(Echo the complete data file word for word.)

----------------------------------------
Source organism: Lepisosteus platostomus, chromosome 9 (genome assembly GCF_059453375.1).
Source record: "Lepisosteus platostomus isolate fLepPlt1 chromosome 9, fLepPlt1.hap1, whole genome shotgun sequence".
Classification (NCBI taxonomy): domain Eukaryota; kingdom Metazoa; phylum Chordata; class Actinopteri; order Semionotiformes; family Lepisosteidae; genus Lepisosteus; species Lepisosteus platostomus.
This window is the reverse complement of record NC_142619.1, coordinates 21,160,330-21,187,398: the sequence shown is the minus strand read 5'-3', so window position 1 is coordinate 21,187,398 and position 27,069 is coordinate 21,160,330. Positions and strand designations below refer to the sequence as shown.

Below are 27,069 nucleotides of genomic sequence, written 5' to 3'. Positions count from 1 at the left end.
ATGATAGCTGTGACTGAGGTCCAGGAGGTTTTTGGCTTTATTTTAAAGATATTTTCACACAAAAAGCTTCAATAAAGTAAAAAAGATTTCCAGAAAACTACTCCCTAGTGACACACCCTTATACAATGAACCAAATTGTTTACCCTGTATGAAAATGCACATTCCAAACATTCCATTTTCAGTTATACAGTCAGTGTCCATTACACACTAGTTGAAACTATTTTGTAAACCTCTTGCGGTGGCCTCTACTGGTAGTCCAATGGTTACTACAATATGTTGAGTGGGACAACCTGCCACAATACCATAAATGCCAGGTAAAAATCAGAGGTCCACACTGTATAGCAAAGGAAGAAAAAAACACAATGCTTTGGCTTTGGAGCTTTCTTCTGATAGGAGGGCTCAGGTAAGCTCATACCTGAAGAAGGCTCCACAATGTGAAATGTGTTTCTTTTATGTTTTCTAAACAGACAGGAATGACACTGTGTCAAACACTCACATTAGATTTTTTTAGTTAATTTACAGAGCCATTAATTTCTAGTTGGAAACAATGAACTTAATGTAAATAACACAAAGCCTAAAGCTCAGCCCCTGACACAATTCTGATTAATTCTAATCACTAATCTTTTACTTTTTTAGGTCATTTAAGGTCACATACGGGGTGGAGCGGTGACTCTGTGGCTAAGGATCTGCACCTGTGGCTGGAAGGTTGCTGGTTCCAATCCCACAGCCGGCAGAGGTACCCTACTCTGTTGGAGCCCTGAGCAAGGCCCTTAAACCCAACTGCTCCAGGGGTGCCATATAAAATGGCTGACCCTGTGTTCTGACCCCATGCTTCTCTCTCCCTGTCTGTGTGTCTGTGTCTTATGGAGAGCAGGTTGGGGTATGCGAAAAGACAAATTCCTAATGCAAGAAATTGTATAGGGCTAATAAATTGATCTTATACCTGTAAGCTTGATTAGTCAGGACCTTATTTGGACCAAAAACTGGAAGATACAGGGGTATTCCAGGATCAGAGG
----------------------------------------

Source organism: Lepisosteus platostomus, chromosome 9 (genome assembly GCF_059453375.1).
Source record: "Lepisosteus platostomus isolate fLepPlt1 chromosome 9, fLepPlt1.hap1, whole genome shotgun sequence".
Classification (NCBI taxonomy): domain Eukaryota; kingdom Metazoa; phylum Chordata; class Actinopteri; order Semionotiformes; family Lepisosteidae; genus Lepisosteus; species Lepisosteus platostomus.
This window is the reverse complement of record NC_142619.1, coordinates 21,160,330-21,187,398: the sequence shown is the minus strand read 5'-3', so window position 1 is coordinate 21,187,398 and position 27,069 is coordinate 21,160,330. Positions and strand designations below refer to the sequence as shown.

Below are 27,069 nucleotides of genomic sequence, written 5' to 3'. Positions count from 1 at the left end.
ATGATAGCTGTGACTGAGGTCCAGGAGGTTTTTGGCTTTATTTTAAAGATATTTTCACACAAAAAGCTTCAATAAAGTAAAAAAGATTTCCAGAAAACTACTCCCTAGTGACACACCCTTATACAATGAACCAAATTGTTTACCCTGTATGAAAATGCACATTCCAAACATTCCATTTTCAGTTATACAGTCAGTGTCCATTACACACTAGTTGAAACTATTTTGTAAACCTCTTGCGGTGGCCTCTACTGGTAGTCCAATGGTTACTACAATATGTTGAGTGGGACAACCTGCCACAATACCATAAATGCCAGGTAAAAATCAGAGGTCCACACTGTATAGCAAAGGAAGAAAAAAACACAATGCTTTGGCTTTGGAGCTTTCTTCTGATAGGAGGGCTCAGGTAAGCTCATACCTGAAGAAGGCTCCACAATGTGAAATGTGTTTCTTTTATGTTTTCTAAACAGACAGGAATGACACTGTGTCAAACACTCACATTAGATTTTTTTAGTTAATTTACAGAGCCATTAATTTCTAGTTGGAAACAATGAACTTAATGTAAATAACACAAAGCCTAAAGCTCAGCCCCTGACACAATTCTGATTAATTCTAATCACTAATCTTTTACTTTTTTAGGTCATTTAAGGTCACATACGGGGTGGAGCGGTGACTCTGTGGCTAAGGATCTGCACCTGTGGCTGGAAGGTTGCTGGTTCCAATCCCACAGCCGGCAGAGGTACCCTACTCTGTTGGAGCCCTGAGCAAGGCCCTTAAACCCAACTGCTCCAGGGGTGCCATATAAAATGGCTGACCCTGTGTTCTGACCCCATGCTTCTCTCTCCCTGTCTGTGTGTCTGTGTCTTATGGAGAGCAGGTTGGGGTATGCGAAAAGACAAATTCCTAATGCAAGAAATTGTATAGGGCTAATAAATTGATCTTATACCTGTAAGCTTGATTAGTCAGGACCTTATTTGGACCAAAAACTGGAAGATACAGGGGTATTCCAGGATCAGAGG